But notice that that’s not what Jesus said. He says the burden is light. The burden is light not because the actual thing that we’re doing, the transforming the world, is light but because on the other side of the yoke is Jesus, and surrounding us along the yoke are billions of other souls who have been doing the work for thousands of years. Jesus says to lay down your burden that you were carrying right now, and take up his. For the individual weight is light, and the burden is easy.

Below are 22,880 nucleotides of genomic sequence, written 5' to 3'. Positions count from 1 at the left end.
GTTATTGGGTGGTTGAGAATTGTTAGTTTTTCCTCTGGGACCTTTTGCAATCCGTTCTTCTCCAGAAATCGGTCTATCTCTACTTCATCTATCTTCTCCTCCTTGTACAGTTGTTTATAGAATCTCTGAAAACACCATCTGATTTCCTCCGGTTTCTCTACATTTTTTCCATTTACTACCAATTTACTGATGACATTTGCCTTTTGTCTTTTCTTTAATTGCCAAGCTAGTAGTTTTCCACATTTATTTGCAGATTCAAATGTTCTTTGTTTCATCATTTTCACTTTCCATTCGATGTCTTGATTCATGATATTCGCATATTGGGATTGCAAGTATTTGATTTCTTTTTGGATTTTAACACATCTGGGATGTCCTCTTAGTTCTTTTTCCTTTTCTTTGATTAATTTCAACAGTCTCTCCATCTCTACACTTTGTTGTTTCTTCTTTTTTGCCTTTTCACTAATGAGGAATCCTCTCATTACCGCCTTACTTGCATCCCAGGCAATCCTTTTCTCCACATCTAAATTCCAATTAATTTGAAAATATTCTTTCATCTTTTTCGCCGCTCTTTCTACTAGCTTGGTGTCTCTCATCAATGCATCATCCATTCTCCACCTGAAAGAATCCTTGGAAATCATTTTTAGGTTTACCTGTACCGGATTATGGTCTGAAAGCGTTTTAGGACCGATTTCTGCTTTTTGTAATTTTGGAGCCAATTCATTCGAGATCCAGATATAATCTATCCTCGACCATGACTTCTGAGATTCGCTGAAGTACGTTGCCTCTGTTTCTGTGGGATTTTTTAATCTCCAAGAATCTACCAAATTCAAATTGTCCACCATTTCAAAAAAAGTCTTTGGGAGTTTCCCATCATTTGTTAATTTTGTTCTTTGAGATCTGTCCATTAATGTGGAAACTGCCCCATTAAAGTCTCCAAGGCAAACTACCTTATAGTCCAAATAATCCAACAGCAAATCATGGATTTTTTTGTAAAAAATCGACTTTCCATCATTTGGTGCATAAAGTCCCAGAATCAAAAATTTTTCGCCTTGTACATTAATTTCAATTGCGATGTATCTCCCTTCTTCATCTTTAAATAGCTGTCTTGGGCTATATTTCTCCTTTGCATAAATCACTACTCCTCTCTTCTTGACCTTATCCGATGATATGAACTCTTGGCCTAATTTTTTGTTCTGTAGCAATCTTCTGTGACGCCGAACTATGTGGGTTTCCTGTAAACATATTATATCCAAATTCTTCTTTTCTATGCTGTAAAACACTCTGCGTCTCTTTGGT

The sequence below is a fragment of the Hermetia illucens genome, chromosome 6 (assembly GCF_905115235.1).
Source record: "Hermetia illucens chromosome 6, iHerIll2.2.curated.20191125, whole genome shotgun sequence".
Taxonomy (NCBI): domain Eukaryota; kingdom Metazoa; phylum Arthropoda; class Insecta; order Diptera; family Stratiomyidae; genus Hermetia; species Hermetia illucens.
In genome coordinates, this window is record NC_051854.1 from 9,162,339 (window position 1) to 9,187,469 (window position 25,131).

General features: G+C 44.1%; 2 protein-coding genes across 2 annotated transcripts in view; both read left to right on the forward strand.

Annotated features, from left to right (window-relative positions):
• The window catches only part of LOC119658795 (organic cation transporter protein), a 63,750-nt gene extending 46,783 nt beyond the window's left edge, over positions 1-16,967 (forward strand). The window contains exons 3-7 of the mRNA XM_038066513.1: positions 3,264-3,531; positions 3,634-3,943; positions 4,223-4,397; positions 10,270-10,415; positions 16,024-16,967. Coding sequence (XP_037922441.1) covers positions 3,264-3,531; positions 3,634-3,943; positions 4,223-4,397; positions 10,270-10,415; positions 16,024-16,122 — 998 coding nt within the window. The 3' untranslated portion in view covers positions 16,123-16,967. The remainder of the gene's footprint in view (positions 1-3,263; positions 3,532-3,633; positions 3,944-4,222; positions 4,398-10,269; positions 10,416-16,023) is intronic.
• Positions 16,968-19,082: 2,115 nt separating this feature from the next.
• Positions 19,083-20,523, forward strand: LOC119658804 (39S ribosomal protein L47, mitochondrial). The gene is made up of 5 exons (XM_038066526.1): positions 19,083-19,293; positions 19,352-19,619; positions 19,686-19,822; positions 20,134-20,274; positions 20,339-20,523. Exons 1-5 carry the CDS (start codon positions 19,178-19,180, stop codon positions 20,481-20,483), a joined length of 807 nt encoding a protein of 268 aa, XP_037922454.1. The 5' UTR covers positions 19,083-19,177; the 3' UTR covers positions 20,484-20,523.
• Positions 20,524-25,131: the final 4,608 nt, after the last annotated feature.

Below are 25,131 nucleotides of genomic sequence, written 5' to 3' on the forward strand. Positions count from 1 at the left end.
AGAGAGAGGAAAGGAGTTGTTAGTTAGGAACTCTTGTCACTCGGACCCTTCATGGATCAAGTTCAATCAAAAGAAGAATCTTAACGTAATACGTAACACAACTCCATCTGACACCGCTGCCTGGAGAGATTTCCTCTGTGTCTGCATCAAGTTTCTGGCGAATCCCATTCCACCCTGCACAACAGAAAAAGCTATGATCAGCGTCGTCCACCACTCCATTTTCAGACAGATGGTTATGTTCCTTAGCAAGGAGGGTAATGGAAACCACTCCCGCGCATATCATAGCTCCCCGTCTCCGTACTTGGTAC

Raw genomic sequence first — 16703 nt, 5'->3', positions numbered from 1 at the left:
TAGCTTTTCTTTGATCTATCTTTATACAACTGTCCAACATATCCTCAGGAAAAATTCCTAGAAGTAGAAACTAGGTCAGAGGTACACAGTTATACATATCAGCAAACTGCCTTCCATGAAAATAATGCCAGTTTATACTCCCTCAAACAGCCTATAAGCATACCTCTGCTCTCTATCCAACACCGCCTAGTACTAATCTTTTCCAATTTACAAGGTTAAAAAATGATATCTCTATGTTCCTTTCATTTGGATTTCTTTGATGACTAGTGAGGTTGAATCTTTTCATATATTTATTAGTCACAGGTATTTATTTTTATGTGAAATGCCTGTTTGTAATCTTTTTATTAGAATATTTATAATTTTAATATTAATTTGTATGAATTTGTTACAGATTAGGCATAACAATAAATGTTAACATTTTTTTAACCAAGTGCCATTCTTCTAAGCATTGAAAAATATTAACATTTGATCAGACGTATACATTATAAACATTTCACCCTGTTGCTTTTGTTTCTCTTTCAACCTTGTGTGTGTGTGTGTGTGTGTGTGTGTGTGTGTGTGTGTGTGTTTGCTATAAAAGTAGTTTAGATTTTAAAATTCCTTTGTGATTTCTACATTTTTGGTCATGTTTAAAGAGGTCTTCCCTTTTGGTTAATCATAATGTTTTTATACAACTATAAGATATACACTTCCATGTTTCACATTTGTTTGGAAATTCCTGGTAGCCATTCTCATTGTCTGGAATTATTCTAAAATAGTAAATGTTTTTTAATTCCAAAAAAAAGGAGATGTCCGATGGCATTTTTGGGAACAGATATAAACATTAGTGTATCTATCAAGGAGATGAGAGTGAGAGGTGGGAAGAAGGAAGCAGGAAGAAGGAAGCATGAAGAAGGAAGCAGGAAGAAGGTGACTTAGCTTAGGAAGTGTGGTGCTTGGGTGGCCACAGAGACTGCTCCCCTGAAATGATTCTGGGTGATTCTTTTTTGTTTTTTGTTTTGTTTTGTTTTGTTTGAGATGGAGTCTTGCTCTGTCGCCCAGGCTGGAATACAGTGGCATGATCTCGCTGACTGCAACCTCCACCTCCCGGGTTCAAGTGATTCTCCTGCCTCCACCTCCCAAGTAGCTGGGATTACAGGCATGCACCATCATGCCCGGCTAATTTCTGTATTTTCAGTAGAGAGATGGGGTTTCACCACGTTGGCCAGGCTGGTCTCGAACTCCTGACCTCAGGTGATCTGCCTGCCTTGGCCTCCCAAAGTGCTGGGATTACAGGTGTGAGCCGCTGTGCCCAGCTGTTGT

But oftentimes it is far more difficult to lay down our own burden and pick up Jesus’ then we would like to admit. The first part of this reading talks about the way in which John the Baptist and Jesus were accepted, or not accepted more to the point, by the Pharisees and the religious leadership of the day. And Jesus is really taking them to task here. He says John came and John was penitent over here, he wore nothing but sackcloth and loincloth, he was eating locusts in the desert, he was crying out for you to repent, to get back to the way that you used to be in terms of your spirit and soul, to follow the heart of the law which is the love of God and love of neighbor. And the Pharisees responded by saying “he must be possessed by a demon!” Today we’d say he’s crazy. So Jesus comes a few months later and Jesus is eating, and drinking, and being merry, and his disciples are out eating the grain from the field on the Sabbath, and Jesus is it is living life. And they responded by saying “look, a drunkard, a sinner, and a glutton!”